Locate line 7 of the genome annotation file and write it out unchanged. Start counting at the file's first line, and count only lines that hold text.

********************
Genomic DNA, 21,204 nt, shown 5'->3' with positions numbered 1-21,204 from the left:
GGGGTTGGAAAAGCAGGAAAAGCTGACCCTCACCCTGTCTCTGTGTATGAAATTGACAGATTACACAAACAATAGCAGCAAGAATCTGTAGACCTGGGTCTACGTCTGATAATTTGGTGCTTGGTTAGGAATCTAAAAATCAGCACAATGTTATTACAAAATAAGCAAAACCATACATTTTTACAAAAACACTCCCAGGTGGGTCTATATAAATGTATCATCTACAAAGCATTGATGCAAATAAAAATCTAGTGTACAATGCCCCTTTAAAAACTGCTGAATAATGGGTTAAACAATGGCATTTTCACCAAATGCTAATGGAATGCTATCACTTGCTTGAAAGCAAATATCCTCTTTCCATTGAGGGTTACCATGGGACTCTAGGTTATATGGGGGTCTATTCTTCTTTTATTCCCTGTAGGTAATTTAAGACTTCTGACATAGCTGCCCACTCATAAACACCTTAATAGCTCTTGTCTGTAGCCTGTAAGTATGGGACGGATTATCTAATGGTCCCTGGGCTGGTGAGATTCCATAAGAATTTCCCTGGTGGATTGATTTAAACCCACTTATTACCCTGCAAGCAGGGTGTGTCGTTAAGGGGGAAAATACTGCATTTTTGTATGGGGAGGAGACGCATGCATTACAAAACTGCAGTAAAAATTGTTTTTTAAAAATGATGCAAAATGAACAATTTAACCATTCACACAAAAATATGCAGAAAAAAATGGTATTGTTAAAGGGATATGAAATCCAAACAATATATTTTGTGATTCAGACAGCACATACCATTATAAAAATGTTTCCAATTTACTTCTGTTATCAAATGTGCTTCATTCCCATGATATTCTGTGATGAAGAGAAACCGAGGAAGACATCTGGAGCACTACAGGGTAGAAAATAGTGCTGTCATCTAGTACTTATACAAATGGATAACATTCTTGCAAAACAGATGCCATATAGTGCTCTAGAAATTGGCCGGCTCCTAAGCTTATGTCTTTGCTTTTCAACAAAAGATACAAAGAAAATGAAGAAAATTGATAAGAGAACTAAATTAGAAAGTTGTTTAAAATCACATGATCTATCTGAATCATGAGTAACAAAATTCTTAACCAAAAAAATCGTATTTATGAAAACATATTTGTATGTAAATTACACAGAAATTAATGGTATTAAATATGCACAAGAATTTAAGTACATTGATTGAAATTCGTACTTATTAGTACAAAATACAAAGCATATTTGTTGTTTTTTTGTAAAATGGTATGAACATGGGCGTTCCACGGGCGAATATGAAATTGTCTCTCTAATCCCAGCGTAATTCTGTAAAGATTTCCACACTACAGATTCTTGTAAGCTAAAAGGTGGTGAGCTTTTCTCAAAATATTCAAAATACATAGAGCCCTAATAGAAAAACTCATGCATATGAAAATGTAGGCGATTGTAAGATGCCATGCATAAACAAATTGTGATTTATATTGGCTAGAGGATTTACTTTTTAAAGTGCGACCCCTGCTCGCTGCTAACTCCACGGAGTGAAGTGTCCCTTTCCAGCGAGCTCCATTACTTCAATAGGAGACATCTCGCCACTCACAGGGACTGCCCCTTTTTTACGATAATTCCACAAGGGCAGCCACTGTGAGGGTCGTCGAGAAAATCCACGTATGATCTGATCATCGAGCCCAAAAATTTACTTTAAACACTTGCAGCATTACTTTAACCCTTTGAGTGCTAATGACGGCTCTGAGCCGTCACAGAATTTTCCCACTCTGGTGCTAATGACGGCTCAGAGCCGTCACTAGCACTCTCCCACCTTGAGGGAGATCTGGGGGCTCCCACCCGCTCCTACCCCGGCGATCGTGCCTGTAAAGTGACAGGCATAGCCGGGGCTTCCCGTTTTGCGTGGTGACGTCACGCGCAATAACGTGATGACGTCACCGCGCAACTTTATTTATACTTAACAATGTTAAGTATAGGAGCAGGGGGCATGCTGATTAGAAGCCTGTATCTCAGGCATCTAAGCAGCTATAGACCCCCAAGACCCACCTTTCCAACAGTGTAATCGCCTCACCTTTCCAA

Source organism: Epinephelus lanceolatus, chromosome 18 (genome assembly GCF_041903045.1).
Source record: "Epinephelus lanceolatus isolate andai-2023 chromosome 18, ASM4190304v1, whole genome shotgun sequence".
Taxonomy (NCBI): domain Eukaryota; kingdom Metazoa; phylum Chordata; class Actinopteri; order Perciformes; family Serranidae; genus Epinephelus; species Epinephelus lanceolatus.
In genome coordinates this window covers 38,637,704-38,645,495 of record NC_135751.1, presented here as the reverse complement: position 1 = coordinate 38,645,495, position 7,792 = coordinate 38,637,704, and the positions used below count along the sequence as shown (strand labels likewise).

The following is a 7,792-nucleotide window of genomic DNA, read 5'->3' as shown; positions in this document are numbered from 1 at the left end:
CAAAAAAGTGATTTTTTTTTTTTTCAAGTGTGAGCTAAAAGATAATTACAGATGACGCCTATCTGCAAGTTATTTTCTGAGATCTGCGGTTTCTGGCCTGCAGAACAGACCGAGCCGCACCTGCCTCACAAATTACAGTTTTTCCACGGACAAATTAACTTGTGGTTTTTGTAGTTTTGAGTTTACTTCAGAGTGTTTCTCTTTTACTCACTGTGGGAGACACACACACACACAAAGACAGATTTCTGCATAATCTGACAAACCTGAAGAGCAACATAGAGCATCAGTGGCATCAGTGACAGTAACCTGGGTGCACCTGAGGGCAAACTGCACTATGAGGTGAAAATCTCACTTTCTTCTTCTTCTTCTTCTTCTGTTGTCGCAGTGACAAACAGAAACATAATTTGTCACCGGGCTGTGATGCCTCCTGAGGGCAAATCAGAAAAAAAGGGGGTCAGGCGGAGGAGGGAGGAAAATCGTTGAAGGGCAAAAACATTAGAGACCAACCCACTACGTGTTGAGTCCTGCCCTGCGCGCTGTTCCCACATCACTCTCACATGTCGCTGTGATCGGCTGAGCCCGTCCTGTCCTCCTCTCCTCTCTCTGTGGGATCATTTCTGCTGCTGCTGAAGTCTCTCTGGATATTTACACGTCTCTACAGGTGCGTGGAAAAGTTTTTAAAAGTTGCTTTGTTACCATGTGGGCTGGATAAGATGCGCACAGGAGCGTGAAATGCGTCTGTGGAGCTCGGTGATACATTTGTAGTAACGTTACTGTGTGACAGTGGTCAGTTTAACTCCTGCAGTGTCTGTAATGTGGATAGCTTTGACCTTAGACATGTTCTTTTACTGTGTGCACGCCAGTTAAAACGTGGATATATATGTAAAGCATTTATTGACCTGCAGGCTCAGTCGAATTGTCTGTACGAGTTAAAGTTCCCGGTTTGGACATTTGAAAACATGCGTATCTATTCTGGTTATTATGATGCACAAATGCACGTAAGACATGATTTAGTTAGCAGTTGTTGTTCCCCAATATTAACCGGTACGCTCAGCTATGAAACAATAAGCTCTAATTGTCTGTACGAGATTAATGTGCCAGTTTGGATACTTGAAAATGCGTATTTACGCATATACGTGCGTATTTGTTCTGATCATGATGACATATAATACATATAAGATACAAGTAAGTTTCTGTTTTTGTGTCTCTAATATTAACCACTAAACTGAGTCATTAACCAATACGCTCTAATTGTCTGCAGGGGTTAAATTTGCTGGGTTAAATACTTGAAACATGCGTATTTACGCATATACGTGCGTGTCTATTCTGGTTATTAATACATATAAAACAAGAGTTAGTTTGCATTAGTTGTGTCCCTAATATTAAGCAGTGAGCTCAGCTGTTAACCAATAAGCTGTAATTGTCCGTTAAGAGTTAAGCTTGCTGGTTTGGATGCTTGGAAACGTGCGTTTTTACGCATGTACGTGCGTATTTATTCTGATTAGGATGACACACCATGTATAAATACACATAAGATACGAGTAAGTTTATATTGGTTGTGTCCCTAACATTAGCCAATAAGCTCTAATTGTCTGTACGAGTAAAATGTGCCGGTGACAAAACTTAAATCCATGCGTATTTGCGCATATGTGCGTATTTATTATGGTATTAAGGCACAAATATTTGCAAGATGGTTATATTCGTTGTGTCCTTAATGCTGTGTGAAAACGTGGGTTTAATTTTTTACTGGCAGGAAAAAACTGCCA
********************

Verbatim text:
The following is a 7,792-nucleotide window of genomic DNA, read 5'->3' as shown; positions in this document are numbered from 1 at the left end: